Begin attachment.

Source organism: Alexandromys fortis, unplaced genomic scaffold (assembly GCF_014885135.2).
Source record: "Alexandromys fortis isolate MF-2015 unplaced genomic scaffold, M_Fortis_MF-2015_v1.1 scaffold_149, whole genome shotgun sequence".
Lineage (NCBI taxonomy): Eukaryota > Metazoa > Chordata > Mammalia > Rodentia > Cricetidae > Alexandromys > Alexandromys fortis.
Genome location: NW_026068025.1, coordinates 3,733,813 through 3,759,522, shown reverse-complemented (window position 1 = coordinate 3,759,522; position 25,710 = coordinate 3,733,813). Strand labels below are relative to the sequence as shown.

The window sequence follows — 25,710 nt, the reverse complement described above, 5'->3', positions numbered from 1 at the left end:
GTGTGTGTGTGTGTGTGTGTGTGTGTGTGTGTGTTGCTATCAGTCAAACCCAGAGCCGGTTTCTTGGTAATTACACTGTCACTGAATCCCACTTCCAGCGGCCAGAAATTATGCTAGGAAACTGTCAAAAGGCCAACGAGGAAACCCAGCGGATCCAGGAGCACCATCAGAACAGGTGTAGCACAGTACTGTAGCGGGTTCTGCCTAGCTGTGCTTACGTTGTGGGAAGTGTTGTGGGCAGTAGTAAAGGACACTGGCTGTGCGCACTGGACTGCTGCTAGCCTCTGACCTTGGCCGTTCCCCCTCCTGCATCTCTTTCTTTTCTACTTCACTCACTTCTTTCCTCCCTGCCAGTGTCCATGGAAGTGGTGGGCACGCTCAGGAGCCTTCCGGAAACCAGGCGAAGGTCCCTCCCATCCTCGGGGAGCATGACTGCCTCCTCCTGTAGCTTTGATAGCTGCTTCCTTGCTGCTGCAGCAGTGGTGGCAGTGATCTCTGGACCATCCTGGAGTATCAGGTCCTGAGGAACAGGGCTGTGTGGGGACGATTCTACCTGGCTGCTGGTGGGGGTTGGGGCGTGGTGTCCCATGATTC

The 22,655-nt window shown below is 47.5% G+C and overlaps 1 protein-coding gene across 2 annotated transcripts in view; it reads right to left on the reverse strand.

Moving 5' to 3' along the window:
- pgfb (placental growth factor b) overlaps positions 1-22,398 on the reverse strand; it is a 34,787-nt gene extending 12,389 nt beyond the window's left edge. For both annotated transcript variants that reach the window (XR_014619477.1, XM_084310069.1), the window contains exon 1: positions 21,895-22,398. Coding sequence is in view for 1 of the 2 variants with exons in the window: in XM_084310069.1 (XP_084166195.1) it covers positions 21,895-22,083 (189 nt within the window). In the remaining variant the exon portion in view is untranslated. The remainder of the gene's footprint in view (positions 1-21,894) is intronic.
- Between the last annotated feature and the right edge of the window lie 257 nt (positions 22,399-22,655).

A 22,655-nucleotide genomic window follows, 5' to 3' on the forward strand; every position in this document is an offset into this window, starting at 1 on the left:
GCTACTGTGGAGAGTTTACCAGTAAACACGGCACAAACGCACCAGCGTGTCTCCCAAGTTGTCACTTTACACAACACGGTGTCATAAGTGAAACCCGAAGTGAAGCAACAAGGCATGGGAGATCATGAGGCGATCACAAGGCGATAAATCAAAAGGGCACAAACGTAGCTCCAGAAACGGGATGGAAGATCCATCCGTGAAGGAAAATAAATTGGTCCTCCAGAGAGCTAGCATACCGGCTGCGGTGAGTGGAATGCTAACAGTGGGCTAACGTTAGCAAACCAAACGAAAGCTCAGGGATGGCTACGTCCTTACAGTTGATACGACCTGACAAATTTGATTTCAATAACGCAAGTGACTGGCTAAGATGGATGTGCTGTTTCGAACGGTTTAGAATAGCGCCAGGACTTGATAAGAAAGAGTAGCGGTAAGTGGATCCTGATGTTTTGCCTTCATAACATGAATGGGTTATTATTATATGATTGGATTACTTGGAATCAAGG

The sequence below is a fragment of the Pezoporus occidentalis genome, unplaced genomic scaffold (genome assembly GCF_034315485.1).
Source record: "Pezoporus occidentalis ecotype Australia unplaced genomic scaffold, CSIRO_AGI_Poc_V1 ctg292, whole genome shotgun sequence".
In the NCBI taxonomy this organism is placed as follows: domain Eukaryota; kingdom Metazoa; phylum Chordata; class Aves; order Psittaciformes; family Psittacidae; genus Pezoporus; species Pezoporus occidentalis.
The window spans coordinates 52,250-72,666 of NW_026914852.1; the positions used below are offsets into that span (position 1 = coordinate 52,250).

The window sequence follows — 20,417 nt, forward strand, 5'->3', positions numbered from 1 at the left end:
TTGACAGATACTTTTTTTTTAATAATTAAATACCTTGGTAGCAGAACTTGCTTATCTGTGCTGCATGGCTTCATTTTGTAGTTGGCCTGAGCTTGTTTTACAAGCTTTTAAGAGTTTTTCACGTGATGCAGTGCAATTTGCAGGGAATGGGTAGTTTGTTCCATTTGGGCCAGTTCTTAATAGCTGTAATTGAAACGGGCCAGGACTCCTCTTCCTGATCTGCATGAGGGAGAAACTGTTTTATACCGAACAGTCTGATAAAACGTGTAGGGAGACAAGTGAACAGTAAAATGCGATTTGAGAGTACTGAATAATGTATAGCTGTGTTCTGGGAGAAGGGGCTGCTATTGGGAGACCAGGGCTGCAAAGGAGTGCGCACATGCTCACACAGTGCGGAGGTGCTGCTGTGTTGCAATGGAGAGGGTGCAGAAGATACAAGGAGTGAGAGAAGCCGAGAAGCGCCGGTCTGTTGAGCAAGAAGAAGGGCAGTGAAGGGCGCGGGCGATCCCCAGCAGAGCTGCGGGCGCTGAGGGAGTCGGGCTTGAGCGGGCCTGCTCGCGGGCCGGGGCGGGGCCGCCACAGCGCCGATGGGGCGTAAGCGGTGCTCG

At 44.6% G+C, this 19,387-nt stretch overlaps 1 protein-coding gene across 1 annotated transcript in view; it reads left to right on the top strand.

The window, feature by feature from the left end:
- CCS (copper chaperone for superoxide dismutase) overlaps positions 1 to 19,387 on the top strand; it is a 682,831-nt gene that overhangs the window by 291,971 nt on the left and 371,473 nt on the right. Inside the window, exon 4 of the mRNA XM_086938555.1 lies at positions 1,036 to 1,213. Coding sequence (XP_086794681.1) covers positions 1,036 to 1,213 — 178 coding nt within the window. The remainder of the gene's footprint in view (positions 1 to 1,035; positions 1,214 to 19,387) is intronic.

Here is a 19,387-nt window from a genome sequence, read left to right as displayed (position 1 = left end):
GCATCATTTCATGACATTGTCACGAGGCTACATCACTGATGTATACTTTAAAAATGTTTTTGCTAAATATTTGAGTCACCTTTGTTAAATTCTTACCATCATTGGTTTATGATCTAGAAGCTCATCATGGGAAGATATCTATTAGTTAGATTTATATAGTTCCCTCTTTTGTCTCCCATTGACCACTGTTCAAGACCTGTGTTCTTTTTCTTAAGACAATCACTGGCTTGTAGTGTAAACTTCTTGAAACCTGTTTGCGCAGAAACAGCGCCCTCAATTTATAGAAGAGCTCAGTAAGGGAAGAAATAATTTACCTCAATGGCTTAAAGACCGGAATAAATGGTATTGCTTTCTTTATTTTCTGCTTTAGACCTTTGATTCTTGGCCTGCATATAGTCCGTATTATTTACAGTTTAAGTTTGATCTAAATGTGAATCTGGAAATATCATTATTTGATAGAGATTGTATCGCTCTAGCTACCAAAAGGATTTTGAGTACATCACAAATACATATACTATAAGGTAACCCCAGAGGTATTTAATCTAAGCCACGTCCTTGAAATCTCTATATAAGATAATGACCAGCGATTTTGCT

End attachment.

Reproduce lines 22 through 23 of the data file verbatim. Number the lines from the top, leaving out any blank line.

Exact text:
Here is a 19,387-nt window from a genome sequence, read left to right as displayed (position 1 = left end):
GCATCATTTCATGACATTGTCACGAGGCTACATCACTGATGTATACTTTAAAAATGTTTTTGCTAAATATTTGAGTCACCTTTGTTAAATTCTTACCATCATTGGTTTATGATCTAGAAGCTCATCATGGGAAGATATCTATTAGTTAGATTTATATAGTTCCCTCTTTTGTCTCCCATTGACCACTGTTCAAGACCTGTGTTCTTTTTCTTAAGACAATCACTGGCTTGTAGTGTAAACTTCTTGAAACCTGTTTGCGCAGAAACAGCGCCCTCAATTTATAGAAGAGCTCAGTAAGGGAAGAAATAATTTACCTCAATGGCTTAAAGACCGGAATAAATGGTATTGCTTTCTTTATTTTCTGCTTTAGACCTTTGATTCTTGGCCTGCATATAGTCCGTATTATTTACAGTTTAAGTTTGATCTAAATGTGAATCTGGAAATATCATTATTTGATAGAGATTGTATCGCTCTAGCTACCAAAAGGATTTTGAGTACATCACAAATACATATACTATAAGGTAACCCCAGAGGTATTTAATCTAAGCCACGTCCTTGAAATCTCTATATAAGATAATGACCAGCGATTTTGCT